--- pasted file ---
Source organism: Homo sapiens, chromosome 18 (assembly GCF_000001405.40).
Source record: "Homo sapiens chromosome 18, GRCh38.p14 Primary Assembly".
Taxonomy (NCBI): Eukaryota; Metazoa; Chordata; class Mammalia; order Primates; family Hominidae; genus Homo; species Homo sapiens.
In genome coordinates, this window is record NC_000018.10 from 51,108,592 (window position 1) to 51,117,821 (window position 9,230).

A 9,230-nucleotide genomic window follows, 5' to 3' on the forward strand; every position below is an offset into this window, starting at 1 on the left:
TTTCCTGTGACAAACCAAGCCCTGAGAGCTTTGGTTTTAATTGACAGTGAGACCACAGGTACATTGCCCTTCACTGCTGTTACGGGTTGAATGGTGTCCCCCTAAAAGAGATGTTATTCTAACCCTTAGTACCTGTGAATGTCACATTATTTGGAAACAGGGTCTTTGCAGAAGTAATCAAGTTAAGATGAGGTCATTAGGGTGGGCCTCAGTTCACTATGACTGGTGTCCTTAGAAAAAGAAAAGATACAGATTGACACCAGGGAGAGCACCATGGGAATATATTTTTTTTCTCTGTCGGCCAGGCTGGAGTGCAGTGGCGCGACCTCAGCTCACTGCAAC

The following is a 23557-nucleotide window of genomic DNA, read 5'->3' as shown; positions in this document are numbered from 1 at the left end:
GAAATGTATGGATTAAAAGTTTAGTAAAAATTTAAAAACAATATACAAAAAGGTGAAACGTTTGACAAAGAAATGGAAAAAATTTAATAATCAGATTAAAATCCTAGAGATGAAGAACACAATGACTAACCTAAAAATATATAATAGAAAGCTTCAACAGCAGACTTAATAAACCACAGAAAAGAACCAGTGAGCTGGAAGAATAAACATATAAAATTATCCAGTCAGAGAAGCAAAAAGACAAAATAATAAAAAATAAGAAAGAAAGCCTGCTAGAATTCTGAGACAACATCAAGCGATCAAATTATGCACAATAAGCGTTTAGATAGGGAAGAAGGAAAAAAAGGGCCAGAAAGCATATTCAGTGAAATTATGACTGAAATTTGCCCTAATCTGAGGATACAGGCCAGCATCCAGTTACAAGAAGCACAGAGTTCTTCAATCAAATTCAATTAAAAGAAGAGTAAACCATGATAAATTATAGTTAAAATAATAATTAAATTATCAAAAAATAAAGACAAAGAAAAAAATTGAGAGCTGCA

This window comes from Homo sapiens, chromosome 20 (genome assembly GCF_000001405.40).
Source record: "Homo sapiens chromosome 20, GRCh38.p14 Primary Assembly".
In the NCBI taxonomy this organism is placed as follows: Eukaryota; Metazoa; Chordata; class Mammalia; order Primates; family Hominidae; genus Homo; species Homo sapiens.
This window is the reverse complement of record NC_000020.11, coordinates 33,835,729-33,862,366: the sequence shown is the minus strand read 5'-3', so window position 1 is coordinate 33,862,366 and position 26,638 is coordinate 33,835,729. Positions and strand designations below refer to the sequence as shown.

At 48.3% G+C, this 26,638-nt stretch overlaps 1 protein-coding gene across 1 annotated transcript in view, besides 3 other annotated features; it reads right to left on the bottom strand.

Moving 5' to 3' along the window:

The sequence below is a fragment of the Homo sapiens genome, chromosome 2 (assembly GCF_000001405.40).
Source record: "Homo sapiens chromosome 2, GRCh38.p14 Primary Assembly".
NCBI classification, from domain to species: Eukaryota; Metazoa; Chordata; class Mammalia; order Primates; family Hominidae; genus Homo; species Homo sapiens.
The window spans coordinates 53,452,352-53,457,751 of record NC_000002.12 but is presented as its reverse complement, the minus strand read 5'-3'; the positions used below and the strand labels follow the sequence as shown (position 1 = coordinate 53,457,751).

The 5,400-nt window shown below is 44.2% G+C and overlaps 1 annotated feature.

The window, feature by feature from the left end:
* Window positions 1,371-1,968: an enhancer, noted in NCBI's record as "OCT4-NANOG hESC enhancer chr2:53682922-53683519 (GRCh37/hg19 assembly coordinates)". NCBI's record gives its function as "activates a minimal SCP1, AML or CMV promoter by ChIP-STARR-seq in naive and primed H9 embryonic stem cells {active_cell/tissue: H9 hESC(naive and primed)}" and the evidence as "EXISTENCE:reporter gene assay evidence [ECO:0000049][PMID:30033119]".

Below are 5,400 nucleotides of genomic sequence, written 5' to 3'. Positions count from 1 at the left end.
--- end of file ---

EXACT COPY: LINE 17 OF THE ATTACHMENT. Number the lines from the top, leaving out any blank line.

NCBI classification, from domain to species: Eukaryota; Metazoa; Chordata; class Mammalia; order Primates; family Hominidae; genus Homo; species Homo sapiens.